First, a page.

Ki-pat, a single man watching ove
...more
Rosalinda
Main Character/s: Ki-pat
Setting: Kapiti Plain
POV: 3rd Person

Summary: This is a picture book that is based on the Nandi people of Kenya. This book specifically looks at their folk traditions and focuses on a young boy named Ki-pat. Ki-pat is taking care of his cattle when he spots a large cloud over the plains. Up until this point the Nandi people have been in a drought and the plains have been deprived of water. When Ki-pat spots the cloud he makes it his responsibility to bring back the rain
...more
Laken Doom
"Bringing the rain to Kapiti Plain" was a Nandi traditional tale written by Verna Aardema and illustrated by Beatriz Vidal. This was a very colorful book for children that I personally think all ages will enjoy. The book tells the story of a boy watching his cattle and how their plains have been deprived of water. When a large cloud is over the plains he believes it i his responsibility to help make it rain! The story is very upbeat and repetitive which would be helpful for younger students. I w ...more
Andrea Wickenhagen
Bright and beautiful illustrations fill the pages within the book. Verna Aardema gives her readers the pleasure of learning of an African Folktale. On the Kapiti Plain in Africa the meadows are bright and beautifully green, wild life roams the land, until one day the rain stops coming and things begin to turn dry and dead. A big black cloud shadows the plains. The folktale is about a man names Ki-pat that watching his herd as he stands on one leg like a big stork bird. Until an eagle drops a fea ...more
Suzi
I love this rhyming and repetitive story - perfect for KS1 as a nice book to share when thinking about habitats and also great for KS2 stories from another culture. I use it as a talk for writing text with my Year 5 class who enjoy finding out about Kenya, the different tribes and then writing their own stories. It works really well with the video The Catch, another story from a different culture, which you can find on https://www.literacyshed.com/the-othe...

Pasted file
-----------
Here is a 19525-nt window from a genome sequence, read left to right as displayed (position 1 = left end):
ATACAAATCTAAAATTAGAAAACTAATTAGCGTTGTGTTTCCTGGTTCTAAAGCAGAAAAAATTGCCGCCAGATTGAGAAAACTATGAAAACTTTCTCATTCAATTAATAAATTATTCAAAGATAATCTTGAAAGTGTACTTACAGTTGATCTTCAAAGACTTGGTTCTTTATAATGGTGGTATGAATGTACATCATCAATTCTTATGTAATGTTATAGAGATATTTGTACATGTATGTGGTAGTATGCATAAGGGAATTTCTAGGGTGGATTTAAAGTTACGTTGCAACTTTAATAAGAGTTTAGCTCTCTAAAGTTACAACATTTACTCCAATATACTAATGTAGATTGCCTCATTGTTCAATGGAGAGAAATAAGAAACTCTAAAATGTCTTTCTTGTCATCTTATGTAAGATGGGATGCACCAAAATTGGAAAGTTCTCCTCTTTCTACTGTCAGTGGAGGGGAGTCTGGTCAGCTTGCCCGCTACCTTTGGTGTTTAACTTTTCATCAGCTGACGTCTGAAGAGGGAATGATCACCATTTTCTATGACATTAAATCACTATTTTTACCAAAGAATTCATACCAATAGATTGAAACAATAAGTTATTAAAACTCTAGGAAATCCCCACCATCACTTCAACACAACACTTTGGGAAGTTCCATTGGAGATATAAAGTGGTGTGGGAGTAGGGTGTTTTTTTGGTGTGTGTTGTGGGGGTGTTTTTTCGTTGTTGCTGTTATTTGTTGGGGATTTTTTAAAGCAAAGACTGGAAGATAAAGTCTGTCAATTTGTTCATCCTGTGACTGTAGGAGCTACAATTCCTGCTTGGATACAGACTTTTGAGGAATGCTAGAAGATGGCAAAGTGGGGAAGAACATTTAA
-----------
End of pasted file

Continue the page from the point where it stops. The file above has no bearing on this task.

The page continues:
Mason
Verna Aardema's "Bringing The Rain To Kapiti Plain" is a great traditional picture book for elementary aged readers. The story is told in a poetic fashion with rhyming, melodic passages. The story is about how an African herder brought rain to the Kapiti Plain. The story builds upon itself and repeats many of the sentences multiple times- about the dark cloud, cows, etc. This would be a fun book for younger readers, and a good way to learn to read. Beatriz Vidal's illustrations are magnificent t ...more
Heidi
I believe Reading Rainbow did for me as a child what Wishbone did for me as a teen--recommend some wonderful books when I had no idea what to read. And as the recommendations were good, the books became dear to my heart. This one, read by James Earl Jones, is one I could listen to over and over again.

6/18/14: I wanted to use this in my Preschool Weather theme, but I worried it would be too long. And not sure how well I would read the repeated words out loud, especially when I hear in my mind Mr.
...more
Evan
Based on a story collected in Kenya, Africa by Sir Claud Hollis which he called 'The Nandi House that Jack Built', this tale was adapted by author Verna Aardema in rhyming couplets with "a cumulative refrain" that makes it a rewarding challenge when read aloud.

The illustrations by Beatriz Vidal are delightfully colorful and full of accurate depictions of Africa flora and fauna. While it gets a bit dull color-wise in the middle of the book, this is coupled with the plot of the story and adds to
...more
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Verna Norberg Aardema Vugteveen (6 June 1911 – 11 May 2000), best known by the name Verna Aardema, was an American author of children's books.

Born in New Era, Michigan she graduated from Michigan State University with a B.A. of Journalism in 1934. She worked as a grade school teacher from 1934 to 1973 and became a correspondent for the Muskegon Chronicle in 1951, which lasted until 1972, the year
...more